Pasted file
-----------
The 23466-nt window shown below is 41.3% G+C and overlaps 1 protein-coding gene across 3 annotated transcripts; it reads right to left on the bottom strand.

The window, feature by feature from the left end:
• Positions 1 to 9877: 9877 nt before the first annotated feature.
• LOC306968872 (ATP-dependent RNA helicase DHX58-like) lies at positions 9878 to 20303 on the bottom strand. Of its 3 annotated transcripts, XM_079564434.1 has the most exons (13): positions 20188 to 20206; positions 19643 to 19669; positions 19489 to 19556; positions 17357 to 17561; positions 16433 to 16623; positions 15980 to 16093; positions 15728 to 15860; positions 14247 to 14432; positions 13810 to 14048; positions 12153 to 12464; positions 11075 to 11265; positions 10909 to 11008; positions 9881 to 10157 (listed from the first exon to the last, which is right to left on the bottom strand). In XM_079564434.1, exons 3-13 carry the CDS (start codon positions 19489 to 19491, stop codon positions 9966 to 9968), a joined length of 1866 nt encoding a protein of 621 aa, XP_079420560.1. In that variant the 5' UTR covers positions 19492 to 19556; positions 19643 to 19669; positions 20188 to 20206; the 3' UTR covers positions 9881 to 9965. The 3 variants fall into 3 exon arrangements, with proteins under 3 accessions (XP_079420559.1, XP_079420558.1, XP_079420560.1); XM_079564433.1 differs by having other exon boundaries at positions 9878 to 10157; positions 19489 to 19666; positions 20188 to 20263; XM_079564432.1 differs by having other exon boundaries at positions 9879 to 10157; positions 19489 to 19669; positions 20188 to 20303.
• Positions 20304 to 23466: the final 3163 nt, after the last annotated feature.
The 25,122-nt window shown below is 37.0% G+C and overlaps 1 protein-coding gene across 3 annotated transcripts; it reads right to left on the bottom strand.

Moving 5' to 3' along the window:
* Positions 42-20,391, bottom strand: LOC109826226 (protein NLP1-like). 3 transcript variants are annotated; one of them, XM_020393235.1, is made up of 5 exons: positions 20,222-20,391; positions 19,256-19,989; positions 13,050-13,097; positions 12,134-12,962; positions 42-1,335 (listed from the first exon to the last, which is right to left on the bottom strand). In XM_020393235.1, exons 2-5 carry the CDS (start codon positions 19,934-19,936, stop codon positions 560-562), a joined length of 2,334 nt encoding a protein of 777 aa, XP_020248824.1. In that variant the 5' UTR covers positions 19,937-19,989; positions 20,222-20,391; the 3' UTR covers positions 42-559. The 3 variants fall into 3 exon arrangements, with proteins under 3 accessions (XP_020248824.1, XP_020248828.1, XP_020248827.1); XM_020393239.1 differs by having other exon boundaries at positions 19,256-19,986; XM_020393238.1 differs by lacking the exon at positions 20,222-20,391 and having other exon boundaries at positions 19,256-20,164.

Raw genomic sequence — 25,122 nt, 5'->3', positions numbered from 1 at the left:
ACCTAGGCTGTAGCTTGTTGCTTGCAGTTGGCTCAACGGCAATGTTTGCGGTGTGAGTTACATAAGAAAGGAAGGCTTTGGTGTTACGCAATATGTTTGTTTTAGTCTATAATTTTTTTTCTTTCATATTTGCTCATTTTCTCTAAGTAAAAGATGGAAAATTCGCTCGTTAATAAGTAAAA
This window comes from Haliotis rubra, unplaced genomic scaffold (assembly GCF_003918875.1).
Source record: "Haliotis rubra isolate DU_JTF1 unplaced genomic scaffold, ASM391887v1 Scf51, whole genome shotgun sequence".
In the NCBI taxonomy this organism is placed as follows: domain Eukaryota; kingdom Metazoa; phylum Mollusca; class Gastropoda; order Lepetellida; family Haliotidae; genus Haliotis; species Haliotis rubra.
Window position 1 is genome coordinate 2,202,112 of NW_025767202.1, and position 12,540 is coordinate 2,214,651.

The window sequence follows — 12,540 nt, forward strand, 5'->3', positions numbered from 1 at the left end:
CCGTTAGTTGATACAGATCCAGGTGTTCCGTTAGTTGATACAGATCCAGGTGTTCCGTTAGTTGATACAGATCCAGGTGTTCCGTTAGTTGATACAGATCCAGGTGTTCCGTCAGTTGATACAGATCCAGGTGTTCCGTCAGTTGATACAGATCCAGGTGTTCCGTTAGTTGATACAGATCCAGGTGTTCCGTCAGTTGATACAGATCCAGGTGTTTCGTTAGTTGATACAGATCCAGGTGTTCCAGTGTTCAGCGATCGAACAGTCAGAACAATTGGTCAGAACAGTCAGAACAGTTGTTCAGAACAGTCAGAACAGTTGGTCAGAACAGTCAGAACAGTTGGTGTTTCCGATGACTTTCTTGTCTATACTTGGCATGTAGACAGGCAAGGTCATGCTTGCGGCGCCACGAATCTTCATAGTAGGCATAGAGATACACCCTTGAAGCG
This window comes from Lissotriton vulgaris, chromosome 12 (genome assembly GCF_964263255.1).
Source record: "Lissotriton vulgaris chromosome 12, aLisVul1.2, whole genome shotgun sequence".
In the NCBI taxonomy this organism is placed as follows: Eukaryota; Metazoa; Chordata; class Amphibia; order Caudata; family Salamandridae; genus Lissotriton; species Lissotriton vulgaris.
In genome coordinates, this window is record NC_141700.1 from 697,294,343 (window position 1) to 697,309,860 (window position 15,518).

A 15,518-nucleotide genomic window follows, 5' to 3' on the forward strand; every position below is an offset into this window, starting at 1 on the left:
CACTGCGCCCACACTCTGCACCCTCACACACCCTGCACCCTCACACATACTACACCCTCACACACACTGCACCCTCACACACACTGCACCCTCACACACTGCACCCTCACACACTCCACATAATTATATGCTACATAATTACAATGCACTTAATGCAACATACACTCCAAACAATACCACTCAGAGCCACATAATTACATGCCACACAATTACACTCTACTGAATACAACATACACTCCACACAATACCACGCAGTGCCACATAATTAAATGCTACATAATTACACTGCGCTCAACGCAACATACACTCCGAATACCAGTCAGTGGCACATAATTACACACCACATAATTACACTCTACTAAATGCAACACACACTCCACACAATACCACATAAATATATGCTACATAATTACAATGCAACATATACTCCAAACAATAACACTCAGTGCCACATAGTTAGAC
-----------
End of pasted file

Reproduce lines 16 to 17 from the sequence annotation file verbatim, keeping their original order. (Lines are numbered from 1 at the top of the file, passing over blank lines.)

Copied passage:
CCGTTAGTTGATACAGATCCAGGTGTTCCGTTAGTTGATACAGATCCAGGTGTTCCGTTAGTTGATACAGATCCAGGTGTTCCGTTAGTTGATACAGATCCAGGTGTTCCGTCAGTTGATACAGATCCAGGTGTTCCGTCAGTTGATACAGATCCAGGTGTTCCGTTAGTTGATACAGATCCAGGTGTTCCGTCAGTTGATACAGATCCAGGTGTTTCGTTAGTTGATACAGATCCAGGTGTTCCAGTGTTCAGCGATCGAACAGTCAGAACAATTGGTCAGAACAGTCAGAACAGTTGTTCAGAACAGTCAGAACAGTTGGTCAGAACAGTCAGAACAGTTGGTGTTTCCGATGACTTTCTTGTCTATACTTGGCATGTAGACAGGCAAGGTCATGCTTGCGGCGCCACGAATCTTCATAGTAGGCATAGAGATACACCCTTGAAGCG
This window comes from Lissotriton vulgaris, chromosome 12 (genome assembly GCF_964263255.1).